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Kristian
10-28-2004, 03:19 PM
Hey guys.

Our band wants to record with better quality than on my mp3-player. (We have only been playing for a year and a half so it's nothing that serious)
I've read the Home Recording Guide, and other guides on the net, but there is some things that I'm still wondering about.

We were thinking about getting a mixer and a sound card in the first place. (we have a computer) And we are going to mic the drums, but not the amps. Maybe later on.

1.) When we put the amps into the mixer, does the amps get silence then? Or do they still make sound, and records at the same time? What do we do if they are silenced? (I mean headphones and such) Any ideas?

2.) Will the overhead mics from the drums pick up the guitar sound if they're not silence? (We're playing in a small room)

3.) Is it much better to mic the amps too?

4.) Can someone give the whole tour with cables and such? After what I believe it's:

mics and amps > mixer > sound card/computer. That's it?

5.) Do we need monitors?

Also, can I be able to mix the track (adjust sound levels, panning and stuff like that) after we're finished recording?

Thanks. It would be great if someone how knows these things could take a few minutes and post back. :)

onthenooseagain15
10-28-2004, 04:39 PM
1. Well that depends, are you micing the Guitar amps or putting them directly into the mixer (I don't recommend it unless you mic's are of extremely crap quality...)

2. Yes. But if you do each instrument on a different take it will save you the hassle.

3. See #1

4. Yeah for the most part...

5. Well, If you really want to mix it properly and get a neutral sound, yes. But a good pair of headphones could do for now...

RushHourSoul
10-28-2004, 05:57 PM
1) If you put the amps into the mixer from a line out port or something like that, it shouldn't silence it. But all amps are different so they might not have an output. Its probably easier to mic them.

2) Yes

3) Yes, micing the amps is probably easier. You can also do DI (direct injection i think) where you plug them straight into the mixer, no amplifying used. However this will make the guitar silent (obviously as theres no amp or speaker heh)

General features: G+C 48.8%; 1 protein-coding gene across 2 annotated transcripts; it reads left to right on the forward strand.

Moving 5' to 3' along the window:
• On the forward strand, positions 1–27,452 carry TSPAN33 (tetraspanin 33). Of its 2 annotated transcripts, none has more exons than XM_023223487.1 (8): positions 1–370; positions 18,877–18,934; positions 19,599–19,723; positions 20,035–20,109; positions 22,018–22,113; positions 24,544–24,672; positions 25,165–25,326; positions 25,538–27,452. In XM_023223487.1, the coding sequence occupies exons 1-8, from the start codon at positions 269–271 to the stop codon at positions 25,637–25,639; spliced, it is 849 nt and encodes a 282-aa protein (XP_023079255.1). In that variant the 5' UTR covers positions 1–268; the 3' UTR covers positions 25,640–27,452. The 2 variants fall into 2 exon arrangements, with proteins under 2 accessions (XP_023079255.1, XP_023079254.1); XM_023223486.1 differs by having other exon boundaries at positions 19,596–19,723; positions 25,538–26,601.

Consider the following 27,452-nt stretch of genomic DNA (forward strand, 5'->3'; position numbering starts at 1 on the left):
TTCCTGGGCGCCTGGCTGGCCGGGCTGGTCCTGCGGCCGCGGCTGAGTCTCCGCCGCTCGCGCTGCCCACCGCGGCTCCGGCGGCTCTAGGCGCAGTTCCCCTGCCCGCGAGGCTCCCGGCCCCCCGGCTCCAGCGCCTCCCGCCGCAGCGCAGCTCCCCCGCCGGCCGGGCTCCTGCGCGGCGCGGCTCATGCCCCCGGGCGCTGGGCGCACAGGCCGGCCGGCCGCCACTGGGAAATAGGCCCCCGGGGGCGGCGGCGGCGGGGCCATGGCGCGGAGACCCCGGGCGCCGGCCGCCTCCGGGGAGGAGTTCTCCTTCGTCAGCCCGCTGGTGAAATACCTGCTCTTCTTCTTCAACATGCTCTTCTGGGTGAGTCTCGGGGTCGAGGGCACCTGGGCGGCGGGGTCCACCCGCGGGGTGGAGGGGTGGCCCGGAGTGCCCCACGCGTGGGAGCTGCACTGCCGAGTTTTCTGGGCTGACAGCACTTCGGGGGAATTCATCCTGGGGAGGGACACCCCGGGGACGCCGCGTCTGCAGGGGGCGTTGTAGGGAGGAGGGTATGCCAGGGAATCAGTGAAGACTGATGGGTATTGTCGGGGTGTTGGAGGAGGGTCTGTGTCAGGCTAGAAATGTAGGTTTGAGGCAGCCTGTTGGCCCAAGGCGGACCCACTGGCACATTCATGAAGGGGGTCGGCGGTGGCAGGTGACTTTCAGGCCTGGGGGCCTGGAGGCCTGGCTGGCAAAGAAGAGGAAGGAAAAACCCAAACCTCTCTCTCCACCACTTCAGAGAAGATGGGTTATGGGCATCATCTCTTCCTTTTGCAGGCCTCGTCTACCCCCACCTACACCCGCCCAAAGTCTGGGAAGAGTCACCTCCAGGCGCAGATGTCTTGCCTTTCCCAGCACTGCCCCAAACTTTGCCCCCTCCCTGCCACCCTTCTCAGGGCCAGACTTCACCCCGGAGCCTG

4) mics -> mixer -> computer sound card

5) Good monitors will give a much purer sound when your mixing. But since your not too serious I wouldn't bother, just use some normal speakers. (I learnt in music tech that you shouldn't use headphones, although I can't remember the reason for it)

And to your other question) Yes, if you record it onto a good editing program. I suggest Cakewalk, Cubase, Adobe Audition. There are a few good free ones around I think too.

I recommend multitrack recording. As you probably know this is where you record every instrument seperatly and layer them on top. This might take a bit longer but will give better results IMO. And as you're a drummer (D&P :)) you could also play to a click track so its perfectly in time. You can also rerecord parts and basically get it sounding perfect before moving on to the next instrument. If you do it like that make sure its
drums -> bass -> rhthym guitar -> lead guitar -> vocals etc etc. Basically the rhthym section first and then the main instruments, as you can probly figure.

Also remember that the quality of the mics will represent the quality of the end piece. :thumb:

onthenooseagain15
10-28-2004, 06:10 PM
Close, It's Direct Input...

Kristian
10-29-2004, 02:21 PM
Thanks for the answers. :thumb:

3) Yes, micing the amps is probably easier. You can also do DI (direct injection i think) where you plug them straight into the mixer, no amplifying used. However this will make the guitar silent (obviously as theres no amp or speaker heh)

And to your other question) Yes, if you record it onto a good editing program. I suggest Cakewalk, Cubase, Adobe Audition. There are a few good free ones around I think too.

I recommend multitrack recording. As you probably know this is where you record every instrument seperatly and layer them on top. This might take a bit longer but will give better results IMO. And as you're a drummer (D&P :)) you could also play to a click track so its perfectly in time. You can also record parts and basically get it sounding perfect before moving on to the next instrument. If you do it like that make sure its
drums -> bass -> rhthym guitar -> lead guitar -> vocals etc etc. Basically the rhthym section first and then the main instruments, as you can probly figure.


About the DI box. If we use those boxes, we don't need the amps? And they don't have the amp effects?

So you recommend multitrack recording. What mixer is good for that?

At first I was thinking about a 12-16 channels mixer. (To record all at once) But if we multitrack record, don't we just need a mixer with artleast 4 channels?

Just come with a mixer suggestion if you can.

(We were thinking of using 4 mics for the drums. 2 overheads, 1 snare and 1 bass. Maybe mike the 3 amps since most people like the sound much better. So it's 7 mics altogether)

Thanks for the great reply by the way. I really got some things cleared up. :thumb:

onthenooseagain15
10-29-2004, 05:09 PM